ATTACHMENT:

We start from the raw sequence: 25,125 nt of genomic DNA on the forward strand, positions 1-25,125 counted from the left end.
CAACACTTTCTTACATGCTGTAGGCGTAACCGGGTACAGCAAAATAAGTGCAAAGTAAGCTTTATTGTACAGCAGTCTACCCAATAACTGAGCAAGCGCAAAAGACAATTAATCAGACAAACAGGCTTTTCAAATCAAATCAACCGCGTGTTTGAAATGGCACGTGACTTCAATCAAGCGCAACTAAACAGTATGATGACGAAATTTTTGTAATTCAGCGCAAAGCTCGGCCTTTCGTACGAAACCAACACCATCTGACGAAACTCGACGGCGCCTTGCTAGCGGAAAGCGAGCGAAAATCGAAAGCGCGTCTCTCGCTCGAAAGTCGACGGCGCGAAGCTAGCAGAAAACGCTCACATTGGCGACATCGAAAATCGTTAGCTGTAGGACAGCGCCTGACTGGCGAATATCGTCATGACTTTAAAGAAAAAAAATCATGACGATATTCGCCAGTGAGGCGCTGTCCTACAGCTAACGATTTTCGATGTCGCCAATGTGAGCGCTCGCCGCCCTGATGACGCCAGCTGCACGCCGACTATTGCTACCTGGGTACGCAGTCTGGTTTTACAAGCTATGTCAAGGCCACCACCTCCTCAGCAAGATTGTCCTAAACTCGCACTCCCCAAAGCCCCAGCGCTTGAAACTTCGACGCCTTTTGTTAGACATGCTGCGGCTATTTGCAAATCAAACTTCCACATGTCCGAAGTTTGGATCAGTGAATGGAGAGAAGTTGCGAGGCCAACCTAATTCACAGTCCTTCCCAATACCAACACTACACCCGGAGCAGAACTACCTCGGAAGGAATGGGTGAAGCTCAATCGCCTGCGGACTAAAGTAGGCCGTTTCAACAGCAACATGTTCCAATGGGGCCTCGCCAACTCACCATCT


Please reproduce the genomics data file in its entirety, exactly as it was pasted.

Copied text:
We start from the raw sequence: 25,125 nt of genomic DNA on the forward strand, positions 1-25,125 counted from the left end.
CAACACTTTCTTACATGCTGTAGGCGTAACCGGGTACAGCAAAATAAGTGCAAAGTAAGCTTTATTGTACAGCAGTCTACCCAATAACTGAGCAAGCGCAAAAGACAATTAATCAGACAAACAGGCTTTTCAAATCAAATCAACCGCGTGTTTGAAATGGCACGTGACTTCAATCAAGCGCAACTAAACAGTATGATGACGAAATTTTTGTAATTCAGCGCAAAGCTCGGCCTTTCGTACGAAACCAACACCATCTGACGAAACTCGACGGCGCCTTGCTAGCGGAAAGCGAGCGAAAATCGAAAGCGCGTCTCTCGCTCGAAAGTCGACGGCGCGAAGCTAGCAGAAAACGCTCACATTGGCGACATCGAAAATCGTTAGCTGTAGGACAGCGCCTGACTGGCGAATATCGTCATGACTTTAAAGAAAAAAAATCATGACGATATTCGCCAGTGAGGCGCTGTCCTACAGCTAACGATTTTCGATGTCGCCAATGTGAGCGCTCGCCGCCCTGATGACGCCAGCTGCACGCCGACTATTGCTACCTGGGTACGCAGTCTGGTTTTACAAGCTATGTCAAGGCCACCACCTCCTCAGCAAGATTGTCCTAAACTCGCACTCCCCAAAGCCCCAGCGCTTGAAACTTCGACGCCTTTTGTTAGACATGCTGCGGCTATTTGCAAATCAAACTTCCACATGTCCGAAGTTTGGATCAGTGAATGGAGAGAAGTTGCGAGGCCAACCTAATTCACAGTCCTTCCCAATACCAACACTACACCCGGAGCAGAACTACCTCGGAAGGAATGGGTGAAGCTCAATCGCCTGCGGACTAAAGTAGGCCGTTTCAACAGCAACATGTTCCAATGGGGCCTCGCCAACTCACCATCT